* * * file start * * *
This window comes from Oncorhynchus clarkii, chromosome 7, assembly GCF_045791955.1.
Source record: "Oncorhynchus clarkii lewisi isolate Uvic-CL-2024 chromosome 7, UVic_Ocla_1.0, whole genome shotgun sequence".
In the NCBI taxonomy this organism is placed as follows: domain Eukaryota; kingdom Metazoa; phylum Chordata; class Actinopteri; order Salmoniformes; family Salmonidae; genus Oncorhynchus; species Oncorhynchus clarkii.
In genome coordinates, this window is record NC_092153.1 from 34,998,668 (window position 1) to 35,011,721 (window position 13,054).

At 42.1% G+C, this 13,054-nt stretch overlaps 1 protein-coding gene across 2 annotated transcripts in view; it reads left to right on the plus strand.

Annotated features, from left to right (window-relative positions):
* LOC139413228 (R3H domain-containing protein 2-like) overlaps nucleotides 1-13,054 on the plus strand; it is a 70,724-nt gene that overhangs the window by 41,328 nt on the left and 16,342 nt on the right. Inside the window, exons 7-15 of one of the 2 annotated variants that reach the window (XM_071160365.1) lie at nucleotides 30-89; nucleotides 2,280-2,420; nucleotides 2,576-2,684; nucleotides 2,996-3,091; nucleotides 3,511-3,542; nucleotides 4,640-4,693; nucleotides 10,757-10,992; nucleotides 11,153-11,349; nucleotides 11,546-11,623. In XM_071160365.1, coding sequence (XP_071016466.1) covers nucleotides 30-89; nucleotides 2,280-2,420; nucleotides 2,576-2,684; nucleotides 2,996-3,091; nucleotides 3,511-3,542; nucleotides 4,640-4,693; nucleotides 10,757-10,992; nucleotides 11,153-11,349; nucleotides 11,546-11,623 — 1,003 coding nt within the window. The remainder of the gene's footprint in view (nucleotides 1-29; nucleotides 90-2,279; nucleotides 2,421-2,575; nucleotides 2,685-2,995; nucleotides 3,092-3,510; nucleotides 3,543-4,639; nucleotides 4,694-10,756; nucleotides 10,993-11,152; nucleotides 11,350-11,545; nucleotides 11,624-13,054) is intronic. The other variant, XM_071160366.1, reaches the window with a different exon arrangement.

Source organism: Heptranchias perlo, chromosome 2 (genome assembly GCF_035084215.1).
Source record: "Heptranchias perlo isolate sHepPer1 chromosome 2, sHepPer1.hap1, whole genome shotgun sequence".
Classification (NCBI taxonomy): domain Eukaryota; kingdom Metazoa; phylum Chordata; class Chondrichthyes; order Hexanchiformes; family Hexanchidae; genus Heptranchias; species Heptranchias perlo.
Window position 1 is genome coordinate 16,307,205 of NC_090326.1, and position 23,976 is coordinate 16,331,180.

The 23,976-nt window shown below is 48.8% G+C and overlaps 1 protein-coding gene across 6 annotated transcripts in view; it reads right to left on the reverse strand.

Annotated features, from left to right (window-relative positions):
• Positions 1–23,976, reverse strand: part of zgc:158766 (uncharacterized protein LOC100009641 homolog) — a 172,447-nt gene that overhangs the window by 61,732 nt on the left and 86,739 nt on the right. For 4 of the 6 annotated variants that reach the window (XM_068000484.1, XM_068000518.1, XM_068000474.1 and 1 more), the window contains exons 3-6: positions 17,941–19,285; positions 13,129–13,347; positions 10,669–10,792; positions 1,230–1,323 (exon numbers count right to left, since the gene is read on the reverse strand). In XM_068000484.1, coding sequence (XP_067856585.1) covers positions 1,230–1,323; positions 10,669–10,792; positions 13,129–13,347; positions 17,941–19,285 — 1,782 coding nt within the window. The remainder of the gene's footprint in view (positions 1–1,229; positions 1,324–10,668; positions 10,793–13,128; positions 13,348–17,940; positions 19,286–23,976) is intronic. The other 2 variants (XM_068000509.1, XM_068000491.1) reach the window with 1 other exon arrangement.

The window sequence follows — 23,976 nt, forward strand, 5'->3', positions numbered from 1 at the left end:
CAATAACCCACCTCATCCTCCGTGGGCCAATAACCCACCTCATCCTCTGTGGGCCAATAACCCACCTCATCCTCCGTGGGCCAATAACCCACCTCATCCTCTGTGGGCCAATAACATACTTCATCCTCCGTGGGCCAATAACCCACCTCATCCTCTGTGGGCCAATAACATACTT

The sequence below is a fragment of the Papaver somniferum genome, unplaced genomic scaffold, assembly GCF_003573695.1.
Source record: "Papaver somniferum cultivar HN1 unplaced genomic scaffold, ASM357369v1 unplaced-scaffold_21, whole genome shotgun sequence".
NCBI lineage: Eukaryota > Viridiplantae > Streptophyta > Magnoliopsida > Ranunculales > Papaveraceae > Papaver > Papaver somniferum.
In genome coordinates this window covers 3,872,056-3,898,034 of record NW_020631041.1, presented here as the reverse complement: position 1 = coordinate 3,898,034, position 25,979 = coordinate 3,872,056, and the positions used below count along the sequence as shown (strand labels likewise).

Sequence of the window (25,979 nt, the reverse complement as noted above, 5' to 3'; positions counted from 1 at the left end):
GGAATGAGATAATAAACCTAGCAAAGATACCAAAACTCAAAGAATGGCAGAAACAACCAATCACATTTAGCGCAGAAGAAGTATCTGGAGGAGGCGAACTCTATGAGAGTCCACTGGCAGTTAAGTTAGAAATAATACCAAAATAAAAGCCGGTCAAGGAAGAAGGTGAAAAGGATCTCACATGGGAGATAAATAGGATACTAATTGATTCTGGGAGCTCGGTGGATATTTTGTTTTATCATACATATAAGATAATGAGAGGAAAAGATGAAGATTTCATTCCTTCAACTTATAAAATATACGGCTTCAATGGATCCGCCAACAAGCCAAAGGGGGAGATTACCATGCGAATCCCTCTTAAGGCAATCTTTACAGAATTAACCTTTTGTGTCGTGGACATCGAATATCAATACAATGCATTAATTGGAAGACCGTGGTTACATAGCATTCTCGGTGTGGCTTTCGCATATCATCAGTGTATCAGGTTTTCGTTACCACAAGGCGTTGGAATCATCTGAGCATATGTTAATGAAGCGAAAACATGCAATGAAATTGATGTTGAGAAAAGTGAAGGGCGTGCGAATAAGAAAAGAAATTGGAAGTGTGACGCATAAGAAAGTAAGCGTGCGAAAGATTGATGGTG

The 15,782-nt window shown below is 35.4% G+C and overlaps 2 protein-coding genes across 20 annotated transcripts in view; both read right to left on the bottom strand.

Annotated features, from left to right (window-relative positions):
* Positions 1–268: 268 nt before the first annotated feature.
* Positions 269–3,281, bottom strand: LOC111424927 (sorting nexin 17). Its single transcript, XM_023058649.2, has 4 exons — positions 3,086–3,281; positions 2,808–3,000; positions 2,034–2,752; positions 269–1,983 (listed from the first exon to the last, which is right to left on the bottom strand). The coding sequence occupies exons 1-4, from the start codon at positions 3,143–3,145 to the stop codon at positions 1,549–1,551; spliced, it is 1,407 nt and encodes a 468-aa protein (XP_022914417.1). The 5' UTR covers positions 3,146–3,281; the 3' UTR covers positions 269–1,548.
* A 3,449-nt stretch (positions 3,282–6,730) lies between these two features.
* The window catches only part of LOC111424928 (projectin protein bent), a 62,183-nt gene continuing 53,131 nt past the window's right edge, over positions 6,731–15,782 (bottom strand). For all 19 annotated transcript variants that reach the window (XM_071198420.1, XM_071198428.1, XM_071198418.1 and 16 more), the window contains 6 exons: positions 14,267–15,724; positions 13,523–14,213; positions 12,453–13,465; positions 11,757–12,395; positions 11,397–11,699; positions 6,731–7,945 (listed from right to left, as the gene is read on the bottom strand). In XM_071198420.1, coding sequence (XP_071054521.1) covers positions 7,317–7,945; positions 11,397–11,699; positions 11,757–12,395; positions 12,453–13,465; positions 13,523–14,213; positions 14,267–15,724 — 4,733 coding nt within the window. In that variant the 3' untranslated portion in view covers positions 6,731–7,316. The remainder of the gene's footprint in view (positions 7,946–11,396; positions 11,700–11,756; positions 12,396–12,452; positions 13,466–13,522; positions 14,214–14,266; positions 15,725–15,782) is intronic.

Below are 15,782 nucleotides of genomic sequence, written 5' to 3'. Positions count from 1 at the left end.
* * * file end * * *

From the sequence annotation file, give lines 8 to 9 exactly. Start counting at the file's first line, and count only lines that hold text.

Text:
Source organism: Heptranchias perlo, chromosome 2 (genome assembly GCF_035084215.1).
Source record: "Heptranchias perlo isolate sHepPer1 chromosome 2, sHepPer1.hap1, whole genome shotgun sequence".